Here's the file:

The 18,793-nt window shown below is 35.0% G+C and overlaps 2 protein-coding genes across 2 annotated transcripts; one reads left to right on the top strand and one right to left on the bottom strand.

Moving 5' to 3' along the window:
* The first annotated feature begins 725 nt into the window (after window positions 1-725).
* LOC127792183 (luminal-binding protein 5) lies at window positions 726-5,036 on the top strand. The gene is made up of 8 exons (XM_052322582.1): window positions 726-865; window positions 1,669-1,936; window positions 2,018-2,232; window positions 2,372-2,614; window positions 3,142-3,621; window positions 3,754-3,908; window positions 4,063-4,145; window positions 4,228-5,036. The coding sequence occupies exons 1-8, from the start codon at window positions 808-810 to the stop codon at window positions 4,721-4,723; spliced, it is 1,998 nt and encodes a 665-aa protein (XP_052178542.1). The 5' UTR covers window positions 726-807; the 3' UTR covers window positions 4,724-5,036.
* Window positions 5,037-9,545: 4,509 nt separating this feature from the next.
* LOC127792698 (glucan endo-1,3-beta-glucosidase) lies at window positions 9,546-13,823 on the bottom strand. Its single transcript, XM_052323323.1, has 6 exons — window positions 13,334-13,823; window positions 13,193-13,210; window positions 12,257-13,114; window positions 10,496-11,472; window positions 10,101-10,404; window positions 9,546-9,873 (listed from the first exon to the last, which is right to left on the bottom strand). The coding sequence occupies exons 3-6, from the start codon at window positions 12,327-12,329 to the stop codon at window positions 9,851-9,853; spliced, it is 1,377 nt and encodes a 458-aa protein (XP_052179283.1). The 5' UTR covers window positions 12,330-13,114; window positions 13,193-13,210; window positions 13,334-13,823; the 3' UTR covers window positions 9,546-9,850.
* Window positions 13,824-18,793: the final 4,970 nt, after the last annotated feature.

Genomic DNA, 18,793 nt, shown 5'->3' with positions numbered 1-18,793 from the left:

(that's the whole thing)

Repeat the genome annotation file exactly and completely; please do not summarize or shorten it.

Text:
The 18,793-nt window shown below is 35.0% G+C and overlaps 2 protein-coding genes across 2 annotated transcripts; one reads left to right on the top strand and one right to left on the bottom strand.

Moving 5' to 3' along the window:
* The first annotated feature begins 725 nt into the window (after window positions 1-725).
* LOC127792183 (luminal-binding protein 5) lies at window positions 726-5,036 on the top strand. The gene is made up of 8 exons (XM_052322582.1): window positions 726-865; window positions 1,669-1,936; window positions 2,018-2,232; window positions 2,372-2,614; window positions 3,142-3,621; window positions 3,754-3,908; window positions 4,063-4,145; window positions 4,228-5,036. The coding sequence occupies exons 1-8, from the start codon at window positions 808-810 to the stop codon at window positions 4,721-4,723; spliced, it is 1,998 nt and encodes a 665-aa protein (XP_052178542.1). The 5' UTR covers window positions 726-807; the 3' UTR covers window positions 4,724-5,036.
* Window positions 5,037-9,545: 4,509 nt separating this feature from the next.
* LOC127792698 (glucan endo-1,3-beta-glucosidase) lies at window positions 9,546-13,823 on the bottom strand. Its single transcript, XM_052323323.1, has 6 exons — window positions 13,334-13,823; window positions 13,193-13,210; window positions 12,257-13,114; window positions 10,496-11,472; window positions 10,101-10,404; window positions 9,546-9,873 (listed from the first exon to the last, which is right to left on the bottom strand). The coding sequence occupies exons 3-6, from the start codon at window positions 12,327-12,329 to the stop codon at window positions 9,851-9,853; spliced, it is 1,377 nt and encodes a 458-aa protein (XP_052179283.1). The 5' UTR covers window positions 12,330-13,114; window positions 13,193-13,210; window positions 13,334-13,823; the 3' UTR covers window positions 9,546-9,850.
* Window positions 13,824-18,793: the final 4,970 nt, after the last annotated feature.

Genomic DNA, 18,793 nt, shown 5'->3' with positions numbered 1-18,793 from the left: